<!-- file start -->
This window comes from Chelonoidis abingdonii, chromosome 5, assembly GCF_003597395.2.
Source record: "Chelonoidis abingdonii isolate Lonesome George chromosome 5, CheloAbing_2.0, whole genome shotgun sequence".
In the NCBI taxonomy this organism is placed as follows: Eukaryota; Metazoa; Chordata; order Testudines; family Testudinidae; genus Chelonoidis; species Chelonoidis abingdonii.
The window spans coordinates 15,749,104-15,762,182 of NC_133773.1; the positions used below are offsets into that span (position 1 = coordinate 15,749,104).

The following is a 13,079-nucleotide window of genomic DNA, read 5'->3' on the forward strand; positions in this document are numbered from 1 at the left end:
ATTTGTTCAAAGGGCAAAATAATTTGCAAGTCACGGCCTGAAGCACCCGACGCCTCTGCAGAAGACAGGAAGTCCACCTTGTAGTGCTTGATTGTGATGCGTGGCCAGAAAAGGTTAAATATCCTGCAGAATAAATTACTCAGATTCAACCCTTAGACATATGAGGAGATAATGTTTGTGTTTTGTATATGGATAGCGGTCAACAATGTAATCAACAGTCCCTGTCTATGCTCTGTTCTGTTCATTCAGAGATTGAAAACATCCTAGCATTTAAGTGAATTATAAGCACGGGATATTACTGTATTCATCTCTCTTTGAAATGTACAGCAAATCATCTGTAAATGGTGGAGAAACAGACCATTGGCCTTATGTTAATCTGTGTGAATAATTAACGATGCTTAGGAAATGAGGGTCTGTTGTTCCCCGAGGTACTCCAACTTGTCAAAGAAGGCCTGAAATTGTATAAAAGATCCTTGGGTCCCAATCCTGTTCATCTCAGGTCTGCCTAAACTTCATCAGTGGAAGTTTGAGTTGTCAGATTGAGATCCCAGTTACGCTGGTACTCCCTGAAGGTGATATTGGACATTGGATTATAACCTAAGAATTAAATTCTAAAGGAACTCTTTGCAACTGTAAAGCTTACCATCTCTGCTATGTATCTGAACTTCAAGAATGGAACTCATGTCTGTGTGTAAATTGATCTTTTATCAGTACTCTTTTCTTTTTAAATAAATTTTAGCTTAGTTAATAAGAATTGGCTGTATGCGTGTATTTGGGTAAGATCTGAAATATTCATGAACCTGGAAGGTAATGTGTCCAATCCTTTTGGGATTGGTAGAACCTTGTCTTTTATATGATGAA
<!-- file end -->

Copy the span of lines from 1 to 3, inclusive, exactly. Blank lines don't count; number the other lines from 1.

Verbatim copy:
This window comes from Chelonoidis abingdonii, chromosome 5, assembly GCF_003597395.2.
Source record: "Chelonoidis abingdonii isolate Lonesome George chromosome 5, CheloAbing_2.0, whole genome shotgun sequence".
In the NCBI taxonomy this organism is placed as follows: Eukaryota; Metazoa; Chordata; order Testudines; family Testudinidae; genus Chelonoidis; species Chelonoidis abingdonii.